and I approach everything that way. Now I'm going to
change myself before I'm going to change anyone else.

Speaker 2 (31:02):
That's so good. I got to try and do that more.

Speaker 3 (31:05):
It's hard. I don't succeed all the time, believe me,
It's just what I try to do.

Speaker 1 (31:09):
It is interesting, though, when one realizes, you know, we've
all had to learn how to actually be kinder to ourselves.
As my friend Emma said one day, yeah, but are
you being too kind to yourself?

Speaker 2 (31:23):
Do you not need to be a little bit tougher
with yourself?

Speaker 1 (31:26):
I was like, and she's absolutely correct.

Speaker 2 (31:31):
Now and now I think about.

Speaker 1 (31:32):
Being the common denominator in all my shit. And even
though I used to beat myself with that, then I
kind of forgave myself completely and let myself off the hook.
And the weird thing is that there's this whole part
I just never evolved because it was like, look, either
you have never found the middle way of going It's
okay for this fallibility and this shit, but just let
it remind you in a more robust way as opposed

to I'm either going to pretend it's not there and
like love myself and it's not about me, it's about them,
beat myself like that. There's somewhere in the middle. I
think that's actually what middle age is, is that you
find the fucking middle path. Everyone's so busy talking about
your wrinkles, they don't realize it.

Speaker 2 (32:09):
It's actually quite sweet.

Speaker 1 (32:11):
I'm not living in a quite such a polarized way
with yourself.

Speaker 3 (32:17):
The extreme. Yeah, it's easy to shift into the extreme,
like go go go that way, go go go this way.

Speaker 1 (32:24):
That was my twenties and thirties right there.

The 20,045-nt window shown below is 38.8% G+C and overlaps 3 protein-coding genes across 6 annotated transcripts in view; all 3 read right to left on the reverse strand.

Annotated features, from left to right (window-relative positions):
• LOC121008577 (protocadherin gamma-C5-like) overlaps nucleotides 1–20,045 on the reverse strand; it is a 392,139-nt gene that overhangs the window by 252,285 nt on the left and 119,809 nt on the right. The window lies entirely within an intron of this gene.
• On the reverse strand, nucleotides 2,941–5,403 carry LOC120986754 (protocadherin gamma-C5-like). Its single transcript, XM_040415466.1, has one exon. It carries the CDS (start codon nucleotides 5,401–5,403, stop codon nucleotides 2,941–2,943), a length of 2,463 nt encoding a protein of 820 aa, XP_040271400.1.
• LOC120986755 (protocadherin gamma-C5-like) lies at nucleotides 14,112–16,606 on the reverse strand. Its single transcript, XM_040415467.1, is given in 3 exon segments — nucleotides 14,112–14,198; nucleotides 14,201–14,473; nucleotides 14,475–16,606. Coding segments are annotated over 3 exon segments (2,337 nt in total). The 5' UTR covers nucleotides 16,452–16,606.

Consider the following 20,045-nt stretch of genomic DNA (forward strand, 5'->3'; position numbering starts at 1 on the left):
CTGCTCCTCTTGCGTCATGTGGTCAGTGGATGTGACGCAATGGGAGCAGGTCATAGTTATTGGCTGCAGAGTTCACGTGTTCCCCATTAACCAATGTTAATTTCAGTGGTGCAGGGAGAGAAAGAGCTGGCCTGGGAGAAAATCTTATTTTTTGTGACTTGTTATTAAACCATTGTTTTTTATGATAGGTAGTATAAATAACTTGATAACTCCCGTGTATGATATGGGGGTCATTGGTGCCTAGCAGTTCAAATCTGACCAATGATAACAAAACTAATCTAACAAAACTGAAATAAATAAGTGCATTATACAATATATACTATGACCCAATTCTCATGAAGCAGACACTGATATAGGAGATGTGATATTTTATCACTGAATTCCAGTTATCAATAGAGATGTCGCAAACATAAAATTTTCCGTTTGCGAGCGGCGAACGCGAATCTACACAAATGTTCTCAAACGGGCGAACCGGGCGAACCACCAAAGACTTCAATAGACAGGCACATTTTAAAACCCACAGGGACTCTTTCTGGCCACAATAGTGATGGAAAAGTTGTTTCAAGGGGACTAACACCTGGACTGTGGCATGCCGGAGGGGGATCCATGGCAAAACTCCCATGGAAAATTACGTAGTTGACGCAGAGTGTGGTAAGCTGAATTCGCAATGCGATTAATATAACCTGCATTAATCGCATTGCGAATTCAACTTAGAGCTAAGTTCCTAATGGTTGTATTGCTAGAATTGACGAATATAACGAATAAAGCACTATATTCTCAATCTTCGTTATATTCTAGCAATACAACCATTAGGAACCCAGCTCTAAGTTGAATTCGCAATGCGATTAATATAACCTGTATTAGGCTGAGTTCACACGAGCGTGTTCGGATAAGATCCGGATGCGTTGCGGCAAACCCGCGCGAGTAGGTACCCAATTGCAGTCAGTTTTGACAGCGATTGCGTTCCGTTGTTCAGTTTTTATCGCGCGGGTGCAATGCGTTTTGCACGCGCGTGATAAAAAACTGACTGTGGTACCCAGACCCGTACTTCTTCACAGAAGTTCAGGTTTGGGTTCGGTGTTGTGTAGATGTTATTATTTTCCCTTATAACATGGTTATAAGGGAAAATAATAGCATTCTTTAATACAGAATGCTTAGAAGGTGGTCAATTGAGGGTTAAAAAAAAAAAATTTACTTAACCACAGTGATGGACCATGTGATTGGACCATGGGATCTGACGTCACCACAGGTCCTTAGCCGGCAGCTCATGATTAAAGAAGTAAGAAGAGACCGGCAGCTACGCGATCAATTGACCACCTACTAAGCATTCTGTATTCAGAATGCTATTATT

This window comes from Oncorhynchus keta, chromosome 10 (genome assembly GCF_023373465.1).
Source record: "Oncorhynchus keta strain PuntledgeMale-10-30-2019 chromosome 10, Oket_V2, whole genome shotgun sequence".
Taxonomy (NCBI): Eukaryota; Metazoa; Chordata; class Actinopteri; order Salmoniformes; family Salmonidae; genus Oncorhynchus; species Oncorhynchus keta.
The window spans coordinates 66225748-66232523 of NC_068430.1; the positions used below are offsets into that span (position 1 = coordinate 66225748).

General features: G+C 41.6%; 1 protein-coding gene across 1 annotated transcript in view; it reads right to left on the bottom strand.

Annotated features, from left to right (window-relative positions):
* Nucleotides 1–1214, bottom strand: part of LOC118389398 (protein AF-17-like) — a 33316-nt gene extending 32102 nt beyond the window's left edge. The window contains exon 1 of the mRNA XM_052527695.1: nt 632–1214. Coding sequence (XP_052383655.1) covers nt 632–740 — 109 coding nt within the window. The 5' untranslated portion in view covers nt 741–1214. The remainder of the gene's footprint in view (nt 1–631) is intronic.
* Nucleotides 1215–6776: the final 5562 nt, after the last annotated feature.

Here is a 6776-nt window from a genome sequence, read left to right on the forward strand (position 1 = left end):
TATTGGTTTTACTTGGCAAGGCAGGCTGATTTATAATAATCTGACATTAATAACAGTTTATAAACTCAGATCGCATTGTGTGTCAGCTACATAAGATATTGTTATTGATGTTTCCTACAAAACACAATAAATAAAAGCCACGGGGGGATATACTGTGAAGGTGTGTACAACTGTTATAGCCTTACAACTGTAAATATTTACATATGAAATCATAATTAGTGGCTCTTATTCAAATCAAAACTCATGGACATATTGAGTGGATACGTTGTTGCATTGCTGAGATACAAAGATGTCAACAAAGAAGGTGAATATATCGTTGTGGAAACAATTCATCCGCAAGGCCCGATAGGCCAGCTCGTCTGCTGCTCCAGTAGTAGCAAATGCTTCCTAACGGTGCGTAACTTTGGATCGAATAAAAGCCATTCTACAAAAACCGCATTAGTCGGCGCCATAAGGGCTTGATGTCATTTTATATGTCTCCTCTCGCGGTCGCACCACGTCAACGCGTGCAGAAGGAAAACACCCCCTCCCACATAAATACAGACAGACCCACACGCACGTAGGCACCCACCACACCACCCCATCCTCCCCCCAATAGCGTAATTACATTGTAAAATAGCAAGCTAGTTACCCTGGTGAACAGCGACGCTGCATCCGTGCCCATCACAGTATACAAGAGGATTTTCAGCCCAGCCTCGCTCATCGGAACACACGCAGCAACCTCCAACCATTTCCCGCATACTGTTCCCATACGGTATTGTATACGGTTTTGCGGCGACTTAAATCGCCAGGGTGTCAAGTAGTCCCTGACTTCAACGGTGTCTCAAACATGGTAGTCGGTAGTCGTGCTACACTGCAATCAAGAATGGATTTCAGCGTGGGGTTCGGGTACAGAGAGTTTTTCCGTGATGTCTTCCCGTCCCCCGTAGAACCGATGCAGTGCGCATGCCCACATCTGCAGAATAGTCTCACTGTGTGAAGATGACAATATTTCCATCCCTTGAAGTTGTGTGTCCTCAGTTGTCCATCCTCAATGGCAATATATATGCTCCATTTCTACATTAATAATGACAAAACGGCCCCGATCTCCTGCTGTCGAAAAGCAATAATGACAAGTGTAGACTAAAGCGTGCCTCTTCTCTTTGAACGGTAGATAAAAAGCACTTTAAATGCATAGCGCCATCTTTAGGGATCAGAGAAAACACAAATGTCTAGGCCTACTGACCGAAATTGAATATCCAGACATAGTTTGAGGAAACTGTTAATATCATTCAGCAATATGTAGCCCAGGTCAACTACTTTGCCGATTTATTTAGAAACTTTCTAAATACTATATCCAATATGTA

Speaker 2 (32:27):
That's it. That's my next book. It's just going to
be that.

Speaker 1 (32:29):
It's just going to say that's fair.

Speaker 2 (32:35):
Wrote my next book.

Speaker 1 (32:36):
That's what it.

Speaker 2 (32:37):
Don't be called by many driving.

Speaker 3 (32:42):
I love you Mini, thank you so much for this,
and thank you for your memoir. It was very personally meaningful.

Speaker 2 (32:48):
To thank you so so much.

Speaker 1 (32:50):
Angel, really really really and also really hope to see you.

Speaker 2 (32:53):
Back in California.

Speaker 3 (32:54):
Let's do it.

Speaker 2 (32:55):
I mean allor right, Angel, Hi, take care of yourself.

Speaker 1 (33:04):
We'll see Sue See Sue, Hi Love Bye. Mini Questions
is hosted and written by Me, Mini Driver Executive produced
by Me and Aaron Kaufman, with production support from Jennifer Bassett,
Zoey Denkler and Ali Perry.

Speaker 2 (33:21):
The theme music is also by.

Speaker 1 (33:23):
Me and additional music by Aaron Kaufman. Special thanks to
Jim Nikolay Addison, O'Day, Henry Driver, Lisa Castella, a, Nick Oppenheim, A,
Nick Muller and Annette wolf A w kPr, Will Pearson,
Nicki Etoor, Morgan Levoy and mangesh Had Tiggadore